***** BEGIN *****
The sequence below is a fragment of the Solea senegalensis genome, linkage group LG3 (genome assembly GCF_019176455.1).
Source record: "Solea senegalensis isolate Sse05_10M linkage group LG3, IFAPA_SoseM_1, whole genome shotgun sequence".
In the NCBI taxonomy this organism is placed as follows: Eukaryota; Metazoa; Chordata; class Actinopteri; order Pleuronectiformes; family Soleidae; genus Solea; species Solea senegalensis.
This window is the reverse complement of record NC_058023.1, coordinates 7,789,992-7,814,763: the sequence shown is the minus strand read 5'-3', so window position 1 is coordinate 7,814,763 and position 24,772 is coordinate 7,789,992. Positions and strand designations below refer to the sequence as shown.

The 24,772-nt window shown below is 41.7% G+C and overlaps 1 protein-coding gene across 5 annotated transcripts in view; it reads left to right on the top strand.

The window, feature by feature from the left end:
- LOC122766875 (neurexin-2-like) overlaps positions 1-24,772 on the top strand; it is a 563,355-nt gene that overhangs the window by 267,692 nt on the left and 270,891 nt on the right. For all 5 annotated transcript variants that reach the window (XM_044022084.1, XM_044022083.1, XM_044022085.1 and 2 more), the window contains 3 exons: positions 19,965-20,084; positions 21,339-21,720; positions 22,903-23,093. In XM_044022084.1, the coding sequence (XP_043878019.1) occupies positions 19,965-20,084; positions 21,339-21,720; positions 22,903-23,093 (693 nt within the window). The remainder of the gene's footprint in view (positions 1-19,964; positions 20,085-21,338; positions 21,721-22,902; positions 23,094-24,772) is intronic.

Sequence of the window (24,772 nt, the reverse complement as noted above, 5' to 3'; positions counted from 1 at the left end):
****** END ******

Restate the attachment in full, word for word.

The sequence below is a fragment of the Solea senegalensis genome, linkage group LG3 (genome assembly GCF_019176455.1).
Source record: "Solea senegalensis isolate Sse05_10M linkage group LG3, IFAPA_SoseM_1, whole genome shotgun sequence".
In the NCBI taxonomy this organism is placed as follows: Eukaryota; Metazoa; Chordata; class Actinopteri; order Pleuronectiformes; family Soleidae; genus Solea; species Solea senegalensis.
This window is the reverse complement of record NC_058023.1, coordinates 7,789,992-7,814,763: the sequence shown is the minus strand read 5'-3', so window position 1 is coordinate 7,814,763 and position 24,772 is coordinate 7,789,992. Positions and strand designations below refer to the sequence as shown.

The 24,772-nt window shown below is 41.7% G+C and overlaps 1 protein-coding gene across 5 annotated transcripts in view; it reads left to right on the top strand.

The window, feature by feature from the left end:
- LOC122766875 (neurexin-2-like) overlaps positions 1-24,772 on the top strand; it is a 563,355-nt gene that overhangs the window by 267,692 nt on the left and 270,891 nt on the right. For all 5 annotated transcript variants that reach the window (XM_044022084.1, XM_044022083.1, XM_044022085.1 and 2 more), the window contains 3 exons: positions 19,965-20,084; positions 21,339-21,720; positions 22,903-23,093. In XM_044022084.1, the coding sequence (XP_043878019.1) occupies positions 19,965-20,084; positions 21,339-21,720; positions 22,903-23,093 (693 nt within the window). The remainder of the gene's footprint in view (positions 1-19,964; positions 20,085-21,338; positions 21,721-22,902; positions 23,094-24,772) is intronic.

Sequence of the window (24,772 nt, the reverse complement as noted above, 5' to 3'; positions counted from 1 at the left end):